Our ability to handle returning in such a unique manner was supported to some extent by the fact football was actually taking place again.

Most of us wanted to finish the season; for teams to be crowned champions, for promotion and relegation and for European places to be decided. I’m still glad that happened, even though it wasn’t a good time for us.

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The restart in September has been like it was before we shut down. For me to judge 2020, I’ve either got to call it poor because of that nine-game run during lockdown or call it good because, if we take that spell out, it’s been a good year for us.

But 2020 is never going to go down as the most enjoyable footballing year of my life. It’s been a year which has been completely and utterly dominated by a pandemic which has brought about enormous changes to the way we do things.

In football terms, I will be very, very happy to wave goodbye to 2020 if you can tell me 2021 will be different. Tell me the vaccine will be here, people will return to normal life, shake hands and hug one another and spend time before and after games talking about football and their lives.

I should be more than happy to say goodbye to empty stadia, changing in empty concourses and having no contact with the opposition, no contact with fellow coaches after the game, doing TV interviews with a microphone that’s two metres long and later via Zoom, trying to find where people are on a screen and wondering if the sound’s going to work.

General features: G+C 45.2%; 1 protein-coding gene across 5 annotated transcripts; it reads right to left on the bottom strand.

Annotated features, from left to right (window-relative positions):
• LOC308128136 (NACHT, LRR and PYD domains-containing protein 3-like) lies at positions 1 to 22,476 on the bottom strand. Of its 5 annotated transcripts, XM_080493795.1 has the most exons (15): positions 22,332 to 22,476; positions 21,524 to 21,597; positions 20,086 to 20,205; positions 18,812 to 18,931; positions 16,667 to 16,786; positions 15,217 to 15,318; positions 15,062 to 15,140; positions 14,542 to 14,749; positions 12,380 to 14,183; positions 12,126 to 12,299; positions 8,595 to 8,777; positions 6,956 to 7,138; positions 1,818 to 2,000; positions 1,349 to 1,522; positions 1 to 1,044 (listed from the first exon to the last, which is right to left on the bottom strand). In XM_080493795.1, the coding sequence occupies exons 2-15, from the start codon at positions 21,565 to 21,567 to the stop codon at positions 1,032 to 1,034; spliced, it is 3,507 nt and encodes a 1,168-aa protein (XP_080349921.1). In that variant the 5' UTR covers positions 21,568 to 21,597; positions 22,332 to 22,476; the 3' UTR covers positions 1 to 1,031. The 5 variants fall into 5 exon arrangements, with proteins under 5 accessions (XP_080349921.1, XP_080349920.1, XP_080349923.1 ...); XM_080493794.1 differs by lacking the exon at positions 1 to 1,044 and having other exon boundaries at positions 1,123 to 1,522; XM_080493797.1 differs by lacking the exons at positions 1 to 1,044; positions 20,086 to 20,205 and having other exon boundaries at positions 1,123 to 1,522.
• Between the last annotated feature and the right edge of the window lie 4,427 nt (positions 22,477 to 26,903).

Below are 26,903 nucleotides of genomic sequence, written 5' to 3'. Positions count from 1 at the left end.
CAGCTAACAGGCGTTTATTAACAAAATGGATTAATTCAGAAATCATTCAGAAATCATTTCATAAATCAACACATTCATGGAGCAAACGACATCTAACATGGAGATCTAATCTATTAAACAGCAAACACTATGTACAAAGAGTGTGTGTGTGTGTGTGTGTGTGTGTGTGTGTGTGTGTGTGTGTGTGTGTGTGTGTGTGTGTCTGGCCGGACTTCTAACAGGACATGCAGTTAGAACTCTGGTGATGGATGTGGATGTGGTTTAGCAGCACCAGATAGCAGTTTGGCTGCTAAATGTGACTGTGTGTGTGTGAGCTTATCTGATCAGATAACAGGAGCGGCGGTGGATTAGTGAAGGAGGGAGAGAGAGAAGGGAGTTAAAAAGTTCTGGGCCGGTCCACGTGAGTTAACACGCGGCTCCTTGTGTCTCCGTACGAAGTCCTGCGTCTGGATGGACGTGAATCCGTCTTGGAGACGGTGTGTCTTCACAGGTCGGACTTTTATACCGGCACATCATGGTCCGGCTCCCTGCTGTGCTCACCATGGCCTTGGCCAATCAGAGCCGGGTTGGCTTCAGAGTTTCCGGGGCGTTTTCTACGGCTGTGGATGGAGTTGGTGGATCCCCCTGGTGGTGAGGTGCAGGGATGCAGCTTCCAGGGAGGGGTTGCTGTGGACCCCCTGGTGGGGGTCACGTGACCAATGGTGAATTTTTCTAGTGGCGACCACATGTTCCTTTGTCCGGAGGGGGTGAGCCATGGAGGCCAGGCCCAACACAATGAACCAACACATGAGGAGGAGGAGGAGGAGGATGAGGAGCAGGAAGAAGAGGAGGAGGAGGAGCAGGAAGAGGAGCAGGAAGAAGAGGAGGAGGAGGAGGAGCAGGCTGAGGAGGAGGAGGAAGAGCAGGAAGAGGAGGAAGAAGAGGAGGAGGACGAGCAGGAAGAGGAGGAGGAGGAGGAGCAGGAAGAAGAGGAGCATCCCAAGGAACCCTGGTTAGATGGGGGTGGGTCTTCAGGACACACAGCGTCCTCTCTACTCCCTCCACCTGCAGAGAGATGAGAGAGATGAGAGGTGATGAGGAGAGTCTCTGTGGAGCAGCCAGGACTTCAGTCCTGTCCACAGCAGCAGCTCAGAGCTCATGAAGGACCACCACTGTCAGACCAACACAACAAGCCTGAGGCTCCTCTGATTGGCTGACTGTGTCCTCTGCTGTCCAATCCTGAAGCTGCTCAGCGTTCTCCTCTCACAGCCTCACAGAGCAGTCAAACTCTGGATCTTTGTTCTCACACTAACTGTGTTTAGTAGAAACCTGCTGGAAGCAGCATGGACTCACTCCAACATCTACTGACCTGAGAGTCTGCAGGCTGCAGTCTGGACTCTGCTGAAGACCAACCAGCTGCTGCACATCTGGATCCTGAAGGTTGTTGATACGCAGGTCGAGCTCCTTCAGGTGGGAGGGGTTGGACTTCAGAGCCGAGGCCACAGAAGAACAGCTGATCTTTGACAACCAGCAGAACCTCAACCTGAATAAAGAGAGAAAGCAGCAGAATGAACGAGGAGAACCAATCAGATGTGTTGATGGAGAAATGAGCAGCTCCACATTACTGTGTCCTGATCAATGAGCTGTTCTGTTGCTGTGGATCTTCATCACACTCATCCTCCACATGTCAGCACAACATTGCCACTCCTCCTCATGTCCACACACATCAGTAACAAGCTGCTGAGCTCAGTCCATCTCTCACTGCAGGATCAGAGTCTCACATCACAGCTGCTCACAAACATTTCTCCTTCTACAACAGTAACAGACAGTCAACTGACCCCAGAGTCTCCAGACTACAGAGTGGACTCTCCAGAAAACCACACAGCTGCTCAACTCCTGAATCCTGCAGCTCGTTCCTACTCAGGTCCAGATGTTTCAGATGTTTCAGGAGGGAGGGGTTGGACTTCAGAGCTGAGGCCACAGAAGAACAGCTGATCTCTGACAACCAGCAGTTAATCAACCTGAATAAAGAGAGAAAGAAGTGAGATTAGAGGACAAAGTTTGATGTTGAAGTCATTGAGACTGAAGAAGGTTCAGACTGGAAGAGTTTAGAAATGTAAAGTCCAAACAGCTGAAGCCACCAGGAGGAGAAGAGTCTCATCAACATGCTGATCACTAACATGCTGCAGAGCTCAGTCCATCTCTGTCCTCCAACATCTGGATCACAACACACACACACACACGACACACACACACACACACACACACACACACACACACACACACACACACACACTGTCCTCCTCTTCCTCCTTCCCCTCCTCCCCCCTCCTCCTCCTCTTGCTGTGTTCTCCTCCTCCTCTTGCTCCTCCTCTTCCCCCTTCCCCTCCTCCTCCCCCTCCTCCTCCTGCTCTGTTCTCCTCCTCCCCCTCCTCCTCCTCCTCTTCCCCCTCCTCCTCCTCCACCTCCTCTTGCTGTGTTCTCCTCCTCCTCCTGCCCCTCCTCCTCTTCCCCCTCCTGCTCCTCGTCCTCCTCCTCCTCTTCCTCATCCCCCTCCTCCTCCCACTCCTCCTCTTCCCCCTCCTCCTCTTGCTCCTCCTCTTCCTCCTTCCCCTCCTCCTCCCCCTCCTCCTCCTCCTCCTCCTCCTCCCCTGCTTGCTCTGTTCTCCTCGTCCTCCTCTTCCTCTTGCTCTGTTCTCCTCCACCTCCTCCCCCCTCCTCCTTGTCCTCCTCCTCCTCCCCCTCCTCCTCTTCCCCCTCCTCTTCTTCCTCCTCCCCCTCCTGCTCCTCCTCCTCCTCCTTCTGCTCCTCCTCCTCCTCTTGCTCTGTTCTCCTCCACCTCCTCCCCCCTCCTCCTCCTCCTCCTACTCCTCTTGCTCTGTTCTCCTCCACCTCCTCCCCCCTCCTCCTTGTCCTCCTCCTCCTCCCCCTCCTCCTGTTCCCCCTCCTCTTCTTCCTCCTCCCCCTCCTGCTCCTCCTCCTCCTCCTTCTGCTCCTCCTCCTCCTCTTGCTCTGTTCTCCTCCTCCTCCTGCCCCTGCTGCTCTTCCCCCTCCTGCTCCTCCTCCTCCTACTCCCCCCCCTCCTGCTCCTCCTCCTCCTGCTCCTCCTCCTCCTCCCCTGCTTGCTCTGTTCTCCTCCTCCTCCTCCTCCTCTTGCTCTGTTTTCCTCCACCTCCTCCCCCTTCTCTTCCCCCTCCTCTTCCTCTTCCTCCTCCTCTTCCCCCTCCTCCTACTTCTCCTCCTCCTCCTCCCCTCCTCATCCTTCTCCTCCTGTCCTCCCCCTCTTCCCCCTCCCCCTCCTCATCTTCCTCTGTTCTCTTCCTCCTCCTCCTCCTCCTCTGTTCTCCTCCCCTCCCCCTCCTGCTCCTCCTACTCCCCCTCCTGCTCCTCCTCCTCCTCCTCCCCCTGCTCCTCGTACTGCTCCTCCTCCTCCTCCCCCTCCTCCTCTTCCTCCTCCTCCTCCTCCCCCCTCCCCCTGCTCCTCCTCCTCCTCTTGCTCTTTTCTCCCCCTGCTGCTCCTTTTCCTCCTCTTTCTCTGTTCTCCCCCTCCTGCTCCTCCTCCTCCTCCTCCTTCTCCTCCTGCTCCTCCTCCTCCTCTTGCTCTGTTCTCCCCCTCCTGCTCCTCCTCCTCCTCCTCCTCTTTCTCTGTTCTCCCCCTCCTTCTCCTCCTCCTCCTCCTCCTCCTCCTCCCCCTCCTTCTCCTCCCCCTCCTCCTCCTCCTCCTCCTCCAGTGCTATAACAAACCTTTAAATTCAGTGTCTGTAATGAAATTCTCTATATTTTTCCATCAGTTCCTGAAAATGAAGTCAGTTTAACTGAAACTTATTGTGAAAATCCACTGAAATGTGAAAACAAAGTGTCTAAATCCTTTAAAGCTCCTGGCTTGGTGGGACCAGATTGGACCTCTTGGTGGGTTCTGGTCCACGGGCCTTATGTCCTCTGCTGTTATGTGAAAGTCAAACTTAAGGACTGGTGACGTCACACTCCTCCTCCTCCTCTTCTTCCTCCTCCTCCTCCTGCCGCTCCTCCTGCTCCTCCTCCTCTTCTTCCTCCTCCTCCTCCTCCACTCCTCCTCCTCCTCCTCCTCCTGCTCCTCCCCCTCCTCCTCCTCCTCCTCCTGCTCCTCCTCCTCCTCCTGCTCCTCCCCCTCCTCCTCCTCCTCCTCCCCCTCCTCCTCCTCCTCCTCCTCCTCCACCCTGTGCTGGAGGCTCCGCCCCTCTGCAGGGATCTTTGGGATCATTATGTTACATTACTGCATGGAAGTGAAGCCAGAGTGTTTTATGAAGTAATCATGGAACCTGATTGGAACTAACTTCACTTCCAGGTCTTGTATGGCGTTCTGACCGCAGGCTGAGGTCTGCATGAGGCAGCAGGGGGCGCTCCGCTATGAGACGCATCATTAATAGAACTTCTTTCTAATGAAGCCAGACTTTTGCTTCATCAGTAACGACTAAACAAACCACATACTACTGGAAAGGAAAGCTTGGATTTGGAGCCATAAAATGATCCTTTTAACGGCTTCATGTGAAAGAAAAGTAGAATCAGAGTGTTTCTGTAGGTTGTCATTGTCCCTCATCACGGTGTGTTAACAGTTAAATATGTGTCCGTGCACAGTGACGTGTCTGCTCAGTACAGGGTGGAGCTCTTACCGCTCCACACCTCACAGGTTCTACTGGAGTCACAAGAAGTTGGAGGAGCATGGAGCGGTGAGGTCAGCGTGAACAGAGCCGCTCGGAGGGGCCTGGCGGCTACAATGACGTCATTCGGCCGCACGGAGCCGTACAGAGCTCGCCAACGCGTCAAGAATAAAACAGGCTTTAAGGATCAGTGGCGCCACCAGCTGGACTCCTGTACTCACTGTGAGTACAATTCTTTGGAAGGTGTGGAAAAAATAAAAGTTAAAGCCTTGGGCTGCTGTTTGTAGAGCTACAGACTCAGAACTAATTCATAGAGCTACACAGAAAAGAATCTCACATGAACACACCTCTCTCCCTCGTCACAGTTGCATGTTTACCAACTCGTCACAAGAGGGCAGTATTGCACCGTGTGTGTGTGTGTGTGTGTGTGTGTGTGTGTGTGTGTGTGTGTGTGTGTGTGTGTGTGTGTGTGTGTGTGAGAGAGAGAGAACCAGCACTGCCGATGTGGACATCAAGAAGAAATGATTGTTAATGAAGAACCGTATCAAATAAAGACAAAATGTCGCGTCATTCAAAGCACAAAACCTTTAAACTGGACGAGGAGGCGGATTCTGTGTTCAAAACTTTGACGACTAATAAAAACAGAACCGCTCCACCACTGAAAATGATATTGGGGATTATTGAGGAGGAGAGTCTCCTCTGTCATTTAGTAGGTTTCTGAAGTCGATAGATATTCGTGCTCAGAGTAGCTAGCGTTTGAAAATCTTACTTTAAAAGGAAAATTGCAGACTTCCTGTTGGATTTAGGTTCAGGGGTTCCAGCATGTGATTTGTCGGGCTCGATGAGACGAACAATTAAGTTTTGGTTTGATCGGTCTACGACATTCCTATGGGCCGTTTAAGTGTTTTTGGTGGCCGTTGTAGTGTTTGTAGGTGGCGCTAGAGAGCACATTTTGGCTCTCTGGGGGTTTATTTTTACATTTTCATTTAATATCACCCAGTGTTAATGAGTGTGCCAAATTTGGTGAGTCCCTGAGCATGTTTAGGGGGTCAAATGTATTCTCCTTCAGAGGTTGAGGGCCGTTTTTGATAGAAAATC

Other than those temporary measures, nothing has changed my interest in and love of football. In fact, it’s been the training sessions and daily contact with players and staff that has made this year as bearable as it possibly could be.

Football is the dominant force in my life, however, and so Christmas came with no plans outside of it. December 25th is simply another date in the diary for me; it’s not an occasion per se because everything is based around the Boxing Day game.

I’ve had lots of spells abroad where it’s been very different and I’ve had, like a lot of people, time to build up to the festivities and plan actual Christmas and New Year celebrations. But that’s never happened during my time in English football.

After 12 years back in the country, my wife and I are more than happy with that. Our son can rarely join us as he lives abroad, and we don’t have living relatives close enough with whom we could spend some real time.

So for many, many years Christmas has just been my wife and I. We’re happy with that, happy with our own company, happy with the celebrations we can put on and happy of course that football can give the focus to my life that I’ve always had.

Christmas Day itself was the usual matchday-minus-one training session. These sessions are normally shorter; typically they don’t last more than an hour as you have to be very careful with the amount of work you do before the match.

Speaking for myself, going to training on Christmas morning is an enjoyable experience.

Sometimes we start a little bit earlier, there’s no traffic on the roads and then you meet the people with whom you work so closely all year. I suppose in many ways we regard ourselves as a family. It’s nice to see one another on what is of course an extremely special day.

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We were delighted to compete in front of our supporters again earlier this month. I can only thank each of you for your patience and your continued support in this challenging year.

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Even though we are playing in empty stadia - and Selhurst Park is, again, closed for now - we know there are lots of people watching us and wishing us well. You’ve been cheering us on in person for such a long period.